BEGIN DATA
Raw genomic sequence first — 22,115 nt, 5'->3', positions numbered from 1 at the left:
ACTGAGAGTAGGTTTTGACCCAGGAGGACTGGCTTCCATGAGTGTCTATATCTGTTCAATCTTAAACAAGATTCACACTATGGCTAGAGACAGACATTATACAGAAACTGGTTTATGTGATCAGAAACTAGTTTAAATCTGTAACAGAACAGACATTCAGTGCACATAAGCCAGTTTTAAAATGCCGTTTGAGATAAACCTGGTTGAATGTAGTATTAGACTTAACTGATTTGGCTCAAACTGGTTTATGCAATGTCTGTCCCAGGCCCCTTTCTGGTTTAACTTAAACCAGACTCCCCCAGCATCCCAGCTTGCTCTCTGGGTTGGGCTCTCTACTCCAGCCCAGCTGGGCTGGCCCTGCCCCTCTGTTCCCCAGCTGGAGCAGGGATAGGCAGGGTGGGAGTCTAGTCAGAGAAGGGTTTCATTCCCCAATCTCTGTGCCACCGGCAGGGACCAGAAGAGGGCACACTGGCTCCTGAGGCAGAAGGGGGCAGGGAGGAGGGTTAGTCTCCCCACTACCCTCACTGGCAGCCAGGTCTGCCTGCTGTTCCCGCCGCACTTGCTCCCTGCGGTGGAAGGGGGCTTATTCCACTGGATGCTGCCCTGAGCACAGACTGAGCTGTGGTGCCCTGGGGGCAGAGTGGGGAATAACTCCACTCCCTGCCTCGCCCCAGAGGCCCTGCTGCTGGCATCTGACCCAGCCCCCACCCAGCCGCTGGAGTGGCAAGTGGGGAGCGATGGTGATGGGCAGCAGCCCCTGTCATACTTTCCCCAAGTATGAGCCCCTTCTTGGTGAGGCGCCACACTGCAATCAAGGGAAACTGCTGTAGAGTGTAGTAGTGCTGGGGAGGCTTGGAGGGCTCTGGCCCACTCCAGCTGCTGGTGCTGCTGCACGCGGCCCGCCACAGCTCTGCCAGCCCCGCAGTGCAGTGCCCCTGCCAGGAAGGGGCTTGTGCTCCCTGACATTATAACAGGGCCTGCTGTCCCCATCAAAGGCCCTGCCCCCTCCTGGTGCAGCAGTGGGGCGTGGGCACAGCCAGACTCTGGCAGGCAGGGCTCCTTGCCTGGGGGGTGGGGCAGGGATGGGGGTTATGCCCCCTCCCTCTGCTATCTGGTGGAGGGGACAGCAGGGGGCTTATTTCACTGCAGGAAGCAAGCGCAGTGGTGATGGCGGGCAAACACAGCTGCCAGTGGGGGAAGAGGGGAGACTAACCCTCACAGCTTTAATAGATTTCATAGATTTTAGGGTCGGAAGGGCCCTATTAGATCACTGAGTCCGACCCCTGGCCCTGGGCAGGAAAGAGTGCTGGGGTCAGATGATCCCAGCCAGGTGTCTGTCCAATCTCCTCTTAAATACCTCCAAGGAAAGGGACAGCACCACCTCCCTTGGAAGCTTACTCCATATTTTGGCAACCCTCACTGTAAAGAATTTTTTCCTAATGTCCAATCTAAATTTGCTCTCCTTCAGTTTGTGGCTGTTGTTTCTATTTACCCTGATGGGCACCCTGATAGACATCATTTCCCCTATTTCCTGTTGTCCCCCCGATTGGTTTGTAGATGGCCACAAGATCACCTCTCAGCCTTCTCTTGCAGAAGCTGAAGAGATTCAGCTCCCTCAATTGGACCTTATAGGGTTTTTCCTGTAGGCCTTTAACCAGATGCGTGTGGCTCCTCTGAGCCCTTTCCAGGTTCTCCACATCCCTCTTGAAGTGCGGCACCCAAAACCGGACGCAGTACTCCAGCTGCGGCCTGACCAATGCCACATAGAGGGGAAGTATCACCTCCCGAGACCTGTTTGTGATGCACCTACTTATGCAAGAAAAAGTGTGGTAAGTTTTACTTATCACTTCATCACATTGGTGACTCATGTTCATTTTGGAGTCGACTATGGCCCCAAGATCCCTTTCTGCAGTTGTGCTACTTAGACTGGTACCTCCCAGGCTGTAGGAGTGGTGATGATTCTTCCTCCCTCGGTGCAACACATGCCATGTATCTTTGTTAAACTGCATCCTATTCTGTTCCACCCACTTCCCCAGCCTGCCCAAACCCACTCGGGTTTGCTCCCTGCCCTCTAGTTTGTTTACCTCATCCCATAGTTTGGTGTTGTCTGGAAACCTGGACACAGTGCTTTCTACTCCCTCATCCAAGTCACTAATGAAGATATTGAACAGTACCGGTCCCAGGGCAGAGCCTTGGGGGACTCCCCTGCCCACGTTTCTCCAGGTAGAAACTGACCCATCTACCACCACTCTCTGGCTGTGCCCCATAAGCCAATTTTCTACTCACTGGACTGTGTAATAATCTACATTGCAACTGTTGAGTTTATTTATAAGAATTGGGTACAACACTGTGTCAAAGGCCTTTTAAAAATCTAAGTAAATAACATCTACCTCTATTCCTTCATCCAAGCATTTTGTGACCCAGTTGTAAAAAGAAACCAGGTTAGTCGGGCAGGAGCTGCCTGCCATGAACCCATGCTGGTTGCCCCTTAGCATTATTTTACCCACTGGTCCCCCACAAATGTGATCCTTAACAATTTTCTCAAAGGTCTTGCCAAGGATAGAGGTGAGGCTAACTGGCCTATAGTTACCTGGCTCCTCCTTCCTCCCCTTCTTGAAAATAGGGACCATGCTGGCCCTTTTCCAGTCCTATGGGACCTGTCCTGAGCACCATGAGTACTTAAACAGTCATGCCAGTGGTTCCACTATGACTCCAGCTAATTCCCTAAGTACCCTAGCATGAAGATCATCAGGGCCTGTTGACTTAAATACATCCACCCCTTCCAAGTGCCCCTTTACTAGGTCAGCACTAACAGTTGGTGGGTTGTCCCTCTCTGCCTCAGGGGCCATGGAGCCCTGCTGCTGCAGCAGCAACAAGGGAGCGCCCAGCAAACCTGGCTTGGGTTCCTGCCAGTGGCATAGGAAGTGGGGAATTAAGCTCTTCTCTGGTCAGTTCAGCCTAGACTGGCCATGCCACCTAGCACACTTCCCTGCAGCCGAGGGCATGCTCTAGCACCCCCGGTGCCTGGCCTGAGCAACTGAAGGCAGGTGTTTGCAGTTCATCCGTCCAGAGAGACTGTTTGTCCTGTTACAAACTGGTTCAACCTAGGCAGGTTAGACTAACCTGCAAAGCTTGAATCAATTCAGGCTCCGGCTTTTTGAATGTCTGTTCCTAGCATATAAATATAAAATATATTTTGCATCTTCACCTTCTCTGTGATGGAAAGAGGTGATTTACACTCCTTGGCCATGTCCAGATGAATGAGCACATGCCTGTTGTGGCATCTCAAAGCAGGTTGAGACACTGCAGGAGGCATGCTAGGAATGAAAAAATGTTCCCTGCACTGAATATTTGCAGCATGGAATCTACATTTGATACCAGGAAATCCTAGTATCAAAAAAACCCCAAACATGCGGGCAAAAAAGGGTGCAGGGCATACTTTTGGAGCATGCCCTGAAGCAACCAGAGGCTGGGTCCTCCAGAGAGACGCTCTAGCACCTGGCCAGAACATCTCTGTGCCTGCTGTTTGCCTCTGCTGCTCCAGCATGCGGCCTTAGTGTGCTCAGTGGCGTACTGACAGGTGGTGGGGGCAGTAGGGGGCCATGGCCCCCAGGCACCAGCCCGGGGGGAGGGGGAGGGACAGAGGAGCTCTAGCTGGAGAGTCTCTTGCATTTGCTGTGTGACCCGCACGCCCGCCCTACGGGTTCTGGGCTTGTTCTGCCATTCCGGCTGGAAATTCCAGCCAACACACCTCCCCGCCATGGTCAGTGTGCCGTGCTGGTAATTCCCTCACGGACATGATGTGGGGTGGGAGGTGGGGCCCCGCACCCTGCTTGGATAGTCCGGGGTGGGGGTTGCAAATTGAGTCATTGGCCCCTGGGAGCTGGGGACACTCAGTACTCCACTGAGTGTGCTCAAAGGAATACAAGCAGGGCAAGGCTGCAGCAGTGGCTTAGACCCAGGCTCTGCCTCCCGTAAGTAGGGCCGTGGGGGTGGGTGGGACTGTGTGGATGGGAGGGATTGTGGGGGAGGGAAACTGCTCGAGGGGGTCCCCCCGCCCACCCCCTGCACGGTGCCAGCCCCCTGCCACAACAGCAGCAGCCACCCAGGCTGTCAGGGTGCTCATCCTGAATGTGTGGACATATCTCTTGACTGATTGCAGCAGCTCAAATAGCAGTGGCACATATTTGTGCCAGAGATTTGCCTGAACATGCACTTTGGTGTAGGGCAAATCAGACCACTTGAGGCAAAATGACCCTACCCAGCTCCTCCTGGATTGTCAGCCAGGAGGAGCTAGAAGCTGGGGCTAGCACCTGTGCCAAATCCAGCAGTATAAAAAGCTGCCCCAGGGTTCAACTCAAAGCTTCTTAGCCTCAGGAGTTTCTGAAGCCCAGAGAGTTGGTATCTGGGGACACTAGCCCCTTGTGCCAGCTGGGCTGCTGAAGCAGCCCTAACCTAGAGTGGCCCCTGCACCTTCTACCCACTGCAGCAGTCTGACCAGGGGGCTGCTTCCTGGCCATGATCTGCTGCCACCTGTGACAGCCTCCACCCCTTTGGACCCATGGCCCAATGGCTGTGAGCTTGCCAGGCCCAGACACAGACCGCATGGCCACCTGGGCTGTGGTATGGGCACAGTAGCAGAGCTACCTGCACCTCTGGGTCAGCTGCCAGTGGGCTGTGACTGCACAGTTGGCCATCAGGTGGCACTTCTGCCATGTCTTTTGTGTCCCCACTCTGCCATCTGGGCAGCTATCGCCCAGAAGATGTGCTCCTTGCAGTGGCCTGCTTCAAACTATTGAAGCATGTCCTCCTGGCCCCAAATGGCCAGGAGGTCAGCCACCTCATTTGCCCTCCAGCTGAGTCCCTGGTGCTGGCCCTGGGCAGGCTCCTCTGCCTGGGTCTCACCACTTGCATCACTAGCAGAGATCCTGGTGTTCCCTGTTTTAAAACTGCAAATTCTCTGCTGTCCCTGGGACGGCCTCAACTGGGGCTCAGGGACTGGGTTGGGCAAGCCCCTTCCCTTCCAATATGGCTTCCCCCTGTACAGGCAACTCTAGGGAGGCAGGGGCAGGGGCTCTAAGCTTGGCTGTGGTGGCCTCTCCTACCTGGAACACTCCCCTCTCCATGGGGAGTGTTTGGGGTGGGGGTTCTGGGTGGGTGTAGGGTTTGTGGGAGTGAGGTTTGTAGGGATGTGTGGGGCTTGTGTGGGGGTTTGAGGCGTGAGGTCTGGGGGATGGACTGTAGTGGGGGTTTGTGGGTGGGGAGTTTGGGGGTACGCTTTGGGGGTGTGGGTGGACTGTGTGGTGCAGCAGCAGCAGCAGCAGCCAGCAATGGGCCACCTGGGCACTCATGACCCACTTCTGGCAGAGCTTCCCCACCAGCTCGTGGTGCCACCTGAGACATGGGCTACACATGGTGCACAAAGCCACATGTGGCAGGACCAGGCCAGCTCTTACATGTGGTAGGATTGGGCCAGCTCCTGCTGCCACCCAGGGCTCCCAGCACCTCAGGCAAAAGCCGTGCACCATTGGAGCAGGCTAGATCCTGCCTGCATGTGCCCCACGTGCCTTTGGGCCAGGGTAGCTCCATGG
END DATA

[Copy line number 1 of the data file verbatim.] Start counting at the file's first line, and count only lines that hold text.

Raw genomic sequence first — 22,115 nt, 5'->3', positions numbered from 1 at the left: